On Friday, President Obama blocked a Chinese investment fund from buying a German company – yes, America can do that. (Tweet this)
What does this mean?
The US government reviews all foreign takeovers of companies with US operations solely for their impact on national security – and can block a foreign entity from controlling any company that does business in America (unless they cease doing business there). In this case, Aixtron, a German semiconductor company, was going to be bought by a Chinese investment fund that’s part-owned by the Chinese government. Aixtron has a facility in Sunnydale, California where it employs about 100 people – and in Obama’s words, Chinese ownership of the company “threatens to impair US national security.”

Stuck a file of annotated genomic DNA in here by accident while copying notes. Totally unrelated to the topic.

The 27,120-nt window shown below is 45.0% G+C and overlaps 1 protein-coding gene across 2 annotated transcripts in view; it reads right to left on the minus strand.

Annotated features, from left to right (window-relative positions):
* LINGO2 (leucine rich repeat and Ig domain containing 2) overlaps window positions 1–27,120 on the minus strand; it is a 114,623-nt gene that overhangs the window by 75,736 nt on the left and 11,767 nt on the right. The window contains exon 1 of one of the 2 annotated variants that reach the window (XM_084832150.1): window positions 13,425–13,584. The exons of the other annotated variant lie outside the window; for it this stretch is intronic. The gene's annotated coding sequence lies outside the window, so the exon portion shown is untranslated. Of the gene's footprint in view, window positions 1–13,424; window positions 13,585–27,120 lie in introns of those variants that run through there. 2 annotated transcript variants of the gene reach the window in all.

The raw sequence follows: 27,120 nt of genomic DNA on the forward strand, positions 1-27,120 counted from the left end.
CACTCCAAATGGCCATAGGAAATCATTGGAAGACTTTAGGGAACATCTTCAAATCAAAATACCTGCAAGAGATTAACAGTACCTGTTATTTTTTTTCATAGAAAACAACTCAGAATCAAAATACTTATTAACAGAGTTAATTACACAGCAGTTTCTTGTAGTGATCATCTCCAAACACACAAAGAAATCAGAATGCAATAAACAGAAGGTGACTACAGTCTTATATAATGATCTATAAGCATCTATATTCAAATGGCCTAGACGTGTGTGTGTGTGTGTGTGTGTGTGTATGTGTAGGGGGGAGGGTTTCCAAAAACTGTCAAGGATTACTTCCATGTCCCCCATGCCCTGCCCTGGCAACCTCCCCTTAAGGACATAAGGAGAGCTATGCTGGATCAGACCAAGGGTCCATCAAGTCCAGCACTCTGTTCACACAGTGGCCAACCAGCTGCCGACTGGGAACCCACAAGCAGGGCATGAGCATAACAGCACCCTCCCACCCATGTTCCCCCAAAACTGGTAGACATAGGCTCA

Why should I care?
The bigger picture: China is possibly trying to learn from the western companies it’s buying. When ChemChina agreed to buy Syngenta, the Switzerland-based agrochemical company, many thought the motivation was at least partly driven by a desire to obtain expertise related to efficiently producing food, i.e. for China’s one billion-plus people. Obtaining technical expertise in other areas might have more sinister motivations. The blocking of the Aixtron deal is a sign of a wider political backlash (including in Germany) against the recent Chinese buying spree.
For markets: Aixtron stock has taken a beating. Aixtron shares are down more than 30% since an influential US government committee first recommended Obama block the deal in October. The company is not profitable and it operates in a highly competitive industry – which is a tough combination. Other mid-sized European semiconductor firms also fell in value as the news broke on Friday, partly because it’s now less likely that they will be bought by a Chinese company.
Originally posted as part of the Finimize daily email.
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